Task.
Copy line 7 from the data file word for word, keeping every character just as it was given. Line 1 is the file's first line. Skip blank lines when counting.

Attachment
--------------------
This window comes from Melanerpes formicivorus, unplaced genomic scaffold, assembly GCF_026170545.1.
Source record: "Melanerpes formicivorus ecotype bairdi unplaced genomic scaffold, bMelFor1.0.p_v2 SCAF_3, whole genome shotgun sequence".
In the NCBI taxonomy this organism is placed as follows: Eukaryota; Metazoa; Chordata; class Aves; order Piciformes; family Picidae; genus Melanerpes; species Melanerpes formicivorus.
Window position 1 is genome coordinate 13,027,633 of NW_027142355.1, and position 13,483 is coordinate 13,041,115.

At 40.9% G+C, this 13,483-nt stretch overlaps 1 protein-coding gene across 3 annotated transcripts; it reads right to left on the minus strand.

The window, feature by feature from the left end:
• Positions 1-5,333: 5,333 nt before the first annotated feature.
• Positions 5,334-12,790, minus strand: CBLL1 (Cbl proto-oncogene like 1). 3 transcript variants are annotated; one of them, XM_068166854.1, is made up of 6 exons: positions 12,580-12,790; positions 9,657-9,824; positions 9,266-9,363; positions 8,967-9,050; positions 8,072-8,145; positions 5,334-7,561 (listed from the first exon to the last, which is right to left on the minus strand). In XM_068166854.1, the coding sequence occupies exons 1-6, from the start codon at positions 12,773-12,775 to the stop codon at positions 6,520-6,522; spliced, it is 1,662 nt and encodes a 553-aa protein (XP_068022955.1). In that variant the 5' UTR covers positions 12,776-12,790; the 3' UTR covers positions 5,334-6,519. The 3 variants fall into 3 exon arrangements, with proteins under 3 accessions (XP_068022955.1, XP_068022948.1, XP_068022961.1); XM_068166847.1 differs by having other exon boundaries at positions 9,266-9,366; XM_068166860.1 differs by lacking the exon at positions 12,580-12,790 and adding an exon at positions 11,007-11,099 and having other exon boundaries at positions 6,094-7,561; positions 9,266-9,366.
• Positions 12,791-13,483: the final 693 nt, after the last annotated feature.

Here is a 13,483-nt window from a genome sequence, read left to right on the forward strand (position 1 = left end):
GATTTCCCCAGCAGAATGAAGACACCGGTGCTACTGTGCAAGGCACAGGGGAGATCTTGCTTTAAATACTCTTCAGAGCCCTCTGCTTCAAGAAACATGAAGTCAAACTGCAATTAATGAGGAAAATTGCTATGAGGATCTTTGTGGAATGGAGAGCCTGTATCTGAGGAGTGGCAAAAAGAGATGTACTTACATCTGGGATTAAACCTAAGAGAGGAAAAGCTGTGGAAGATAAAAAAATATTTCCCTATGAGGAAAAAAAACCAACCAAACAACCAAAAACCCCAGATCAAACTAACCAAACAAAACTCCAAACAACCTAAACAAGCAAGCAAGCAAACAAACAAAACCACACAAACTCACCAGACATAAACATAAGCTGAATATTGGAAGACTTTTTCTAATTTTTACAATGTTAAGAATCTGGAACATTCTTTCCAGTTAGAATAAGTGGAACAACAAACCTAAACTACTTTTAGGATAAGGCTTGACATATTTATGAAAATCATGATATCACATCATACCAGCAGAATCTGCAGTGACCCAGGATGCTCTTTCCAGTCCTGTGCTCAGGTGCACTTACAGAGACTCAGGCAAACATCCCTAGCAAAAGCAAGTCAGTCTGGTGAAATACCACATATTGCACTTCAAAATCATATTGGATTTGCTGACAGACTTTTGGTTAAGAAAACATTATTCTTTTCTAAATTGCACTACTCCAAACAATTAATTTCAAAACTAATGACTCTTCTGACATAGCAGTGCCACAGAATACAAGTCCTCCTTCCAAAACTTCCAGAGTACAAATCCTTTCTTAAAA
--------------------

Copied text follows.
• Positions 1-5,333: 5,333 nt before the first annotated feature.